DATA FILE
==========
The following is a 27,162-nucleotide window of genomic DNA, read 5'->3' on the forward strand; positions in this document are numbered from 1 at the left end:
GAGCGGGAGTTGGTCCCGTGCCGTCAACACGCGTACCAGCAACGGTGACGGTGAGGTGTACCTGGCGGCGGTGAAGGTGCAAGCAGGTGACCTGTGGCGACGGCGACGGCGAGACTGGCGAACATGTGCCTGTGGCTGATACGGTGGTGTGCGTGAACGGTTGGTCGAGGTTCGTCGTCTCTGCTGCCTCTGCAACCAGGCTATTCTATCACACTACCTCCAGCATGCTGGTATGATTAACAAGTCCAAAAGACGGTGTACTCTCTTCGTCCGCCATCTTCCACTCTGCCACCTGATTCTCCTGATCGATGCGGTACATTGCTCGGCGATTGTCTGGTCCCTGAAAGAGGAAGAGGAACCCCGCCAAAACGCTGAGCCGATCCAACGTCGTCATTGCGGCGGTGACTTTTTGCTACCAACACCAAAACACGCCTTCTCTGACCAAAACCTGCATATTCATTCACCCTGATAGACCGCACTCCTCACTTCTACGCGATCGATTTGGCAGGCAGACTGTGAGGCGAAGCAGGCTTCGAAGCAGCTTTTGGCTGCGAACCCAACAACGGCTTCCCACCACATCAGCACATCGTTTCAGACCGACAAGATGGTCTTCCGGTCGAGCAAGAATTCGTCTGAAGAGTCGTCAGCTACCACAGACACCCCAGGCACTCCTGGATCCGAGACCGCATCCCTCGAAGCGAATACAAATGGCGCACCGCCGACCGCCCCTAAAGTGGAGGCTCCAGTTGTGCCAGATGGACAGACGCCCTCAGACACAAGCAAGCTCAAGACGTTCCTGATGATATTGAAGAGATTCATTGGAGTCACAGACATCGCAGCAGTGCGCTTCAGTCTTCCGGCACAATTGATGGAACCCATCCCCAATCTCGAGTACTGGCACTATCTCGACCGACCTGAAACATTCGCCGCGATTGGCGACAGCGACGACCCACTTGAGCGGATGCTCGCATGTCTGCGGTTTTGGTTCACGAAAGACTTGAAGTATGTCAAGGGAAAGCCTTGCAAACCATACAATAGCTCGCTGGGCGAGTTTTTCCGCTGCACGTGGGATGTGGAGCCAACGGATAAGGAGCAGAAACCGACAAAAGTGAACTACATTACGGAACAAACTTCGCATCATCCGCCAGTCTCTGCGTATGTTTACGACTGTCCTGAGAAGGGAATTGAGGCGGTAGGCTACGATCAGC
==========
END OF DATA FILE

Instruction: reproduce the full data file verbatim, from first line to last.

The following is a 27,162-nucleotide window of genomic DNA, read 5'->3' on the forward strand; positions in this document are numbered from 1 at the left end:
GAGCGGGAGTTGGTCCCGTGCCGTCAACACGCGTACCAGCAACGGTGACGGTGAGGTGTACCTGGCGGCGGTGAAGGTGCAAGCAGGTGACCTGTGGCGACGGCGACGGCGAGACTGGCGAACATGTGCCTGTGGCTGATACGGTGGTGTGCGTGAACGGTTGGTCGAGGTTCGTCGTCTCTGCTGCCTCTGCAACCAGGCTATTCTATCACACTACCTCCAGCATGCTGGTATGATTAACAAGTCCAAAAGACGGTGTACTCTCTTCGTCCGCCATCTTCCACTCTGCCACCTGATTCTCCTGATCGATGCGGTACATTGCTCGGCGATTGTCTGGTCCCTGAAAGAGGAAGAGGAACCCCGCCAAAACGCTGAGCCGATCCAACGTCGTCATTGCGGCGGTGACTTTTTGCTACCAACACCAAAACACGCCTTCTCTGACCAAAACCTGCATATTCATTCACCCTGATAGACCGCACTCCTCACTTCTACGCGATCGATTTGGCAGGCAGACTGTGAGGCGAAGCAGGCTTCGAAGCAGCTTTTGGCTGCGAACCCAACAACGGCTTCCCACCACATCAGCACATCGTTTCAGACCGACAAGATGGTCTTCCGGTCGAGCAAGAATTCGTCTGAAGAGTCGTCAGCTACCACAGACACCCCAGGCACTCCTGGATCCGAGACCGCATCCCTCGAAGCGAATACAAATGGCGCACCGCCGACCGCCCCTAAAGTGGAGGCTCCAGTTGTGCCAGATGGACAGACGCCCTCAGACACAAGCAAGCTCAAGACGTTCCTGATGATATTGAAGAGATTCATTGGAGTCACAGACATCGCAGCAGTGCGCTTCAGTCTTCCGGCACAATTGATGGAACCCATCCCCAATCTCGAGTACTGGCACTATCTCGACCGACCTGAAACATTCGCCGCGATTGGCGACAGCGACGACCCACTTGAGCGGATGCTCGCATGTCTGCGGTTTTGGTTCACGAAAGACTTGAAGTATGTCAAGGGAAAGCCTTGCAAACCATACAATAGCTCGCTGGGCGAGTTTTTCCGCTGCACGTGGGATGTGGAGCCAACGGATAAGGAGCAGAAACCGACAAAAGTGAACTACATTACGGAACAAACTTCGCATCATCCGCCAGTCTCTGCGTATGTTTACGACTGTCCTGAGAAGGGAATTGAGGCGGTAGGCTACGATCAGC